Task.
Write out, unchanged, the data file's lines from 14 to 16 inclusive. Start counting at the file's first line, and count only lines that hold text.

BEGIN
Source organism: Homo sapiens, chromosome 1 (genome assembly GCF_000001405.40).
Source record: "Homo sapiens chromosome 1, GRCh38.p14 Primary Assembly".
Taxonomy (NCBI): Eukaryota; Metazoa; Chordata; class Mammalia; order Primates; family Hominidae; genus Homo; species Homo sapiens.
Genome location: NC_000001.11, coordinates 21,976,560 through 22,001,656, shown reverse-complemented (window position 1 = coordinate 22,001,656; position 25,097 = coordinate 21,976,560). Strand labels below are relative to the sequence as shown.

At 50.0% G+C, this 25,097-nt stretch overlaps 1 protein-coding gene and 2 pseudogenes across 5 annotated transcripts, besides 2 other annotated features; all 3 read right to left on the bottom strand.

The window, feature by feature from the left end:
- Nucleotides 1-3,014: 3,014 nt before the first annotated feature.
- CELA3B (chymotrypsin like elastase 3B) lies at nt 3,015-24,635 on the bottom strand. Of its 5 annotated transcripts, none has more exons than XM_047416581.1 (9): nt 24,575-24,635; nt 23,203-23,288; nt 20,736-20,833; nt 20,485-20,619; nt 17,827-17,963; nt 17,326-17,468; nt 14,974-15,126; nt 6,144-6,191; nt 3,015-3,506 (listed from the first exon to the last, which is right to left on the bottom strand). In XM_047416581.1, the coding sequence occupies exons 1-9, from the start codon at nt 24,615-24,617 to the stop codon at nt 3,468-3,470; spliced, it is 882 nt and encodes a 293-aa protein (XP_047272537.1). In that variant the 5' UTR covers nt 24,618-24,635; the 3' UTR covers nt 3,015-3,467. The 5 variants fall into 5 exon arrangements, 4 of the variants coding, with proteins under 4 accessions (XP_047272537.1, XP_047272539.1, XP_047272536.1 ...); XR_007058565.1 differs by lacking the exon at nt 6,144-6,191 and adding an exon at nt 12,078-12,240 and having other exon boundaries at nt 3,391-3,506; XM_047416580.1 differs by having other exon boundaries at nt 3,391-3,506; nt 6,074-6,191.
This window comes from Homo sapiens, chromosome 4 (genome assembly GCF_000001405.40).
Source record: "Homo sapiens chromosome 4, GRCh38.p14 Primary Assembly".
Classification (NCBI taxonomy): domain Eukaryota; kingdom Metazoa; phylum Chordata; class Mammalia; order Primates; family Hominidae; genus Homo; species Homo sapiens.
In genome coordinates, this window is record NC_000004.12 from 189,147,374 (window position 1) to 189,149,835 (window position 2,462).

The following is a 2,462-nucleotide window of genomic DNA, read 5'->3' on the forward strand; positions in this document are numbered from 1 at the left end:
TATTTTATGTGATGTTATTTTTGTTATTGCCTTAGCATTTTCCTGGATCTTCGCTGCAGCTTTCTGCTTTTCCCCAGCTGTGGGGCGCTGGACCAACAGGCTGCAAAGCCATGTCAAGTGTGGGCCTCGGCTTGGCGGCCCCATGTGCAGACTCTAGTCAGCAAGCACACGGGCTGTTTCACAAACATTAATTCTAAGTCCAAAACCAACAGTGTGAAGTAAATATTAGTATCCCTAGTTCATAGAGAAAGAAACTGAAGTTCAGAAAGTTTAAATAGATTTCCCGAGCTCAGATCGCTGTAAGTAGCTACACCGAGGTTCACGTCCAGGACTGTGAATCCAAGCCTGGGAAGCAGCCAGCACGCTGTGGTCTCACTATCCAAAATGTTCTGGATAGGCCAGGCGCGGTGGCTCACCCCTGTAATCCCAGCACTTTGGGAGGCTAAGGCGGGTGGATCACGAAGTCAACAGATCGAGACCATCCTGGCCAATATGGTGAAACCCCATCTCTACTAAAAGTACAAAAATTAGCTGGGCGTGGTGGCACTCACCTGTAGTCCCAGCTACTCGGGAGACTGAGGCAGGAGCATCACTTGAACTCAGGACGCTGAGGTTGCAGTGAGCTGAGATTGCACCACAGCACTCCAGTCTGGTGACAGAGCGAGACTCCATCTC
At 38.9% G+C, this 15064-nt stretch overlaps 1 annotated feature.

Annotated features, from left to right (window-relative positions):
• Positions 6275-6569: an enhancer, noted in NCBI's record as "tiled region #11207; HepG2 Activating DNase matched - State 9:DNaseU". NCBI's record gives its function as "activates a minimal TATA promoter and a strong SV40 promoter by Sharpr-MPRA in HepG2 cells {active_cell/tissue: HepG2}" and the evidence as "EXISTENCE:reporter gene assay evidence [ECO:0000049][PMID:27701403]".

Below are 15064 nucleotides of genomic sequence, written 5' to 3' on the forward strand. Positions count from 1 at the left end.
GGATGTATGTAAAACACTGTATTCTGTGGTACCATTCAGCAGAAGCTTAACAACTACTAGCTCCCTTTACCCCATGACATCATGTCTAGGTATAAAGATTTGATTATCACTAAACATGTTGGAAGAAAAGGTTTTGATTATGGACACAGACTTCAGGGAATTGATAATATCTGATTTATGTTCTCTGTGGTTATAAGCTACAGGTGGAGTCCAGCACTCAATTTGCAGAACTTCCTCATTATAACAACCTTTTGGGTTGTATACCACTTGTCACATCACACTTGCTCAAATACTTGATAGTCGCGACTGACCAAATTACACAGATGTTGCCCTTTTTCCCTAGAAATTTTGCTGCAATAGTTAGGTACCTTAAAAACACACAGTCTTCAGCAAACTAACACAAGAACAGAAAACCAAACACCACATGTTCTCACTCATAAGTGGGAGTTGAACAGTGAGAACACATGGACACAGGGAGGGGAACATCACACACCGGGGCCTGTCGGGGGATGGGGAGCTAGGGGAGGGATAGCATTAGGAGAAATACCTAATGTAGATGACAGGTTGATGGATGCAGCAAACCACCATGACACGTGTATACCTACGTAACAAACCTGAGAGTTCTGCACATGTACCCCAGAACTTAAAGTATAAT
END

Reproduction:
TATTTTATGTGATGTTATTTTTGTTATTGCCTTAGCATTTTCCTGGATCTTCGCTGCAGCTTTCTGCTTTTCCCCAGCTGTGGGGCGCTGGACCAACAGGCTGCAAAGCCATGTCAAGTGTGGGCCTCGGCTTGGCGGCCCCATGTGCAGACTCTAGTCAGCAAGCACACGGGCTGTTTCACAAACATTAATTCTAAGTCCAAAACCAACAGTGTGAAGTAAATATTAGTATCCCTAGTTCATAGAGAAAGAAACTGAAGTTCAGAAAGTTTAAATAGATTTCCCGAGCTCAGATCGCTGTAAGTAGCTACACCGAGGTTCACGTCCAGGACTGTGAATCCAAGCCTGGGAAGCAGCCAGCACGCTGTGGTCTCACTATCCAAAATGTTCTGGATAGGCCAGGCGCGGTGGCTCACCCCTGTAATCCCAGCACTTTGGGAGGCTAAGGCGGGTGGATCACGAAGTCAACAGATCGAGACCATCCTGGCCAATATGGTGAAACCCCATCTCTACTAAAAGTACAAAAATTAGCTGGGCGTGGTGGCACTCACCTGTAGTCCCAGCTACTCGGGAGACTGAGGCAGGAGCATCACTTGAACTCAGGACGCTGAGGTTGCAGTGAGCTGAGATTGCACCACAGCACTCCAGTCTGGTGACAGAGCGAGACTCCATCTC
At 38.9% G+C, this 15064-nt stretch overlaps 1 annotated feature.

Annotated features, from left to right (window-relative positions):